Sunday, October 18, 2015

Religion Of Peace + Liberals=Cops Death in

From the NY Daily News: A group of New York’s Finest will gather in Queens on Monday to make right what they feel is one of the city’s biggest wrongs from more than four decades ago.
The street in front of the NYPD Police Academy in Flushing is set to be renamed “Patrolman Phillip Cardillo Way” after the brave officer who responded to a fake emergency call and was fatally shot inside Harlem’s Nation of Islam Mosque No. 7 on April 14, 1972, by a gunman who was never brought to justice.
Fearing a riot during a time of racial tension, then-Mayor John Lindsay ordered police brass to allow witnesses and suspects to be released from the crime scene. Lindsay and then-Police Commissioner Patrick Murphy skipped Cardillo’s funeral and apologized to Harlem leaders who said cops were invading the mosque. Many believe Lindsay put his political aspirations above seeking justice.
“I want this day to be about Cardillo and nobody else," said Victor Padilla, 71, who raced to the scene that day.
"He sacrificed his life. None of us matter," Padilla said.
Padilla, who was swamped and beaten by assailants, heard Cardillo's last words before he was shot with his own gun — “My partner's upstairs!” That partner, Vito Navarra, will be at the ceremony.
So will retired detectives Randy Jurgensen and Sonny Grosso, who raced to the scene from a stakeout. Jurgensen wrote the book “Circle of Six,” and Grosso wrote “Murder at the Mosque” about Cardillo's shooting.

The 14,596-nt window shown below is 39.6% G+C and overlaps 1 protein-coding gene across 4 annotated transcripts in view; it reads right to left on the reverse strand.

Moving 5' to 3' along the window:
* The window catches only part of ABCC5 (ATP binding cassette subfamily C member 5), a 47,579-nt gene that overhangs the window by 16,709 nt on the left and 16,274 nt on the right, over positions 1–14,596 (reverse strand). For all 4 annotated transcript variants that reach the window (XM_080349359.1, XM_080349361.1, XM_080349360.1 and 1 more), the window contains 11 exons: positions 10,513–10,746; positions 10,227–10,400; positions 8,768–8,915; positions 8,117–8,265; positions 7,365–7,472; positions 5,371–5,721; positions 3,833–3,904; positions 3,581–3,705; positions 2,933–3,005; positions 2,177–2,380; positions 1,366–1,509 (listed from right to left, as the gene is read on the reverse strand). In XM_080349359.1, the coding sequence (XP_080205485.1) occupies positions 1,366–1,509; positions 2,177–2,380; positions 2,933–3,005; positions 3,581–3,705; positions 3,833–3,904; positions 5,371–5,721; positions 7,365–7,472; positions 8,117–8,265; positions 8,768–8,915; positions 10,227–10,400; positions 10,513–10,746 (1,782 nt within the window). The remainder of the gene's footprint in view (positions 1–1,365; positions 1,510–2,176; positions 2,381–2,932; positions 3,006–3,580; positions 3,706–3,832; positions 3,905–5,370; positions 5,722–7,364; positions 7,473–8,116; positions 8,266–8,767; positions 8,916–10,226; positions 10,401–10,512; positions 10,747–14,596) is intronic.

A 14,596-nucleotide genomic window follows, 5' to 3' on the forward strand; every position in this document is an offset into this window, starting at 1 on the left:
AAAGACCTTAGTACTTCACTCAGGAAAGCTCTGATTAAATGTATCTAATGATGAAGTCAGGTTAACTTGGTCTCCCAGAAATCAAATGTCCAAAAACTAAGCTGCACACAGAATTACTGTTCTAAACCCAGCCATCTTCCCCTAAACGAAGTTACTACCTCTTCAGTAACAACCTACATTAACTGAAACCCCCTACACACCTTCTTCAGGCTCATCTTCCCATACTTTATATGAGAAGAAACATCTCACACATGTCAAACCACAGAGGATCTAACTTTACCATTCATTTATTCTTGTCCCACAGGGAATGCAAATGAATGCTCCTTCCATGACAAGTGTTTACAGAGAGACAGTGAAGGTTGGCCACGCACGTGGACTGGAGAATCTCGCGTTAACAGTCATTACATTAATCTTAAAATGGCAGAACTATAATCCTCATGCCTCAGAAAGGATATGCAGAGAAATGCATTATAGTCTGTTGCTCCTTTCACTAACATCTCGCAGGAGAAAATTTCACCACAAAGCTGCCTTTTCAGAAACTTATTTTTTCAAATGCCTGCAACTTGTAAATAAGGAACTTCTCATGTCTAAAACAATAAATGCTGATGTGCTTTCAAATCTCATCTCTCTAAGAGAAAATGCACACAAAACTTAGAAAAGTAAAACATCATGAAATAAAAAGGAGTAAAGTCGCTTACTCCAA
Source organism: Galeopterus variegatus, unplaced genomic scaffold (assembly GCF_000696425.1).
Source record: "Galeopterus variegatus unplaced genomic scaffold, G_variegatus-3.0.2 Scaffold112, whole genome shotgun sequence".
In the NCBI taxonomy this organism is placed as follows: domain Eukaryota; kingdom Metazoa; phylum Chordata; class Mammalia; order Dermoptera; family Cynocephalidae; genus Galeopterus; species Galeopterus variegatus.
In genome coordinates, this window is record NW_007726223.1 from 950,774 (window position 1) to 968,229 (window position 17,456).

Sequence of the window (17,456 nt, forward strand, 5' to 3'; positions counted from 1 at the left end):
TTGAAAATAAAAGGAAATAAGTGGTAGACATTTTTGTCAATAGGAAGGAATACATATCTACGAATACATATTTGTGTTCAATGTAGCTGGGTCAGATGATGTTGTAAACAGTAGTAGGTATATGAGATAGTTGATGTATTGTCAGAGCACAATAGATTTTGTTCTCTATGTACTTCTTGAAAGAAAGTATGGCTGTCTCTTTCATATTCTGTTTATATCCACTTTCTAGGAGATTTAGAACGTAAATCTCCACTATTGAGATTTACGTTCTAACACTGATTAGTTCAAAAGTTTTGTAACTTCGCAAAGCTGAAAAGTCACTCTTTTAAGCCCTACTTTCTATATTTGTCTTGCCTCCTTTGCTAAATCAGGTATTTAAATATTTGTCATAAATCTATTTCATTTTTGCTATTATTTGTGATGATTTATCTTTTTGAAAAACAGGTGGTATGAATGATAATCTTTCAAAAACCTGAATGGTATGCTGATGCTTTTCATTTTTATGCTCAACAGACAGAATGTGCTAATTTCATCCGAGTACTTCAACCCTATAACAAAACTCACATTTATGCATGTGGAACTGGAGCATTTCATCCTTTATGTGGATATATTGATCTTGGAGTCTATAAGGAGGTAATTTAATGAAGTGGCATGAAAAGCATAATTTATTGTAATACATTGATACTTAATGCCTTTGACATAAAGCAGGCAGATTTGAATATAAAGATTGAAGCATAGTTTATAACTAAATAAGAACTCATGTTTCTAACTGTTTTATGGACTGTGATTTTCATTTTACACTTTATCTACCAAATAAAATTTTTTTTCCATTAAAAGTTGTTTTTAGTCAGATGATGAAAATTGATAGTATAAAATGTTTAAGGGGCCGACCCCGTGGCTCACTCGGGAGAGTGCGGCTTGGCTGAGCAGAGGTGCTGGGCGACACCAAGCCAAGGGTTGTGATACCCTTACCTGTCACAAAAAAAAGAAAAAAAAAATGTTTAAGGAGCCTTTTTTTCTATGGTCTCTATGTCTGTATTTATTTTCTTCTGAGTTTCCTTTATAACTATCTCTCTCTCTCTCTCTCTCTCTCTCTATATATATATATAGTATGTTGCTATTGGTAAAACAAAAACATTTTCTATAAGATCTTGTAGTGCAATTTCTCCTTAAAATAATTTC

Patrolman Rudy Andre, who fired through the locked mosque doors to gain access to the injured officers, will be there. Also attending is the nephew of deceased Inspector John Haugh, the commander of the 28th Precinct who resigned in protest over the way police brass disrespected Cardillo.
Pallbearers at 1972 funeral carry casket of Patrolman Phillip Cardillo, slain at Harlem mosque.

Pallbearers at 1972 funeral carry casket of Patrolman Phillip Cardillo, slain at Harlem mosque.

Although none of the cops now training at the academy were even born when the incident happened, Grosso said he believes the street renaming will educate generations of cops about the terrible consequences of politicizing police work.
“I don't think something like this could happen again, but you never know what frightens people,” Grosso said.
Re-naming a street in Harlem was the first choice of Cardillo’s advocates, but many in the neighborhood were opposed to the idea, saying it would “open old wounds.”
“It's not perfect, but the Police Academy is the next best thing,” said retired 28th Precinct cop Tim Motto.
The NYPD maintains that the Cardillo murder investigation remains open, and detectives still attempt to debrief suspects who may have knowledge about the killing.
One suspect, Louis 17X Dupree, was tried and acquitted by a jury of Cardillo's murder.
Who cannot see this happening in the very near future?  Both the muslim murdering cops and liberal politicians acting like a-holes.

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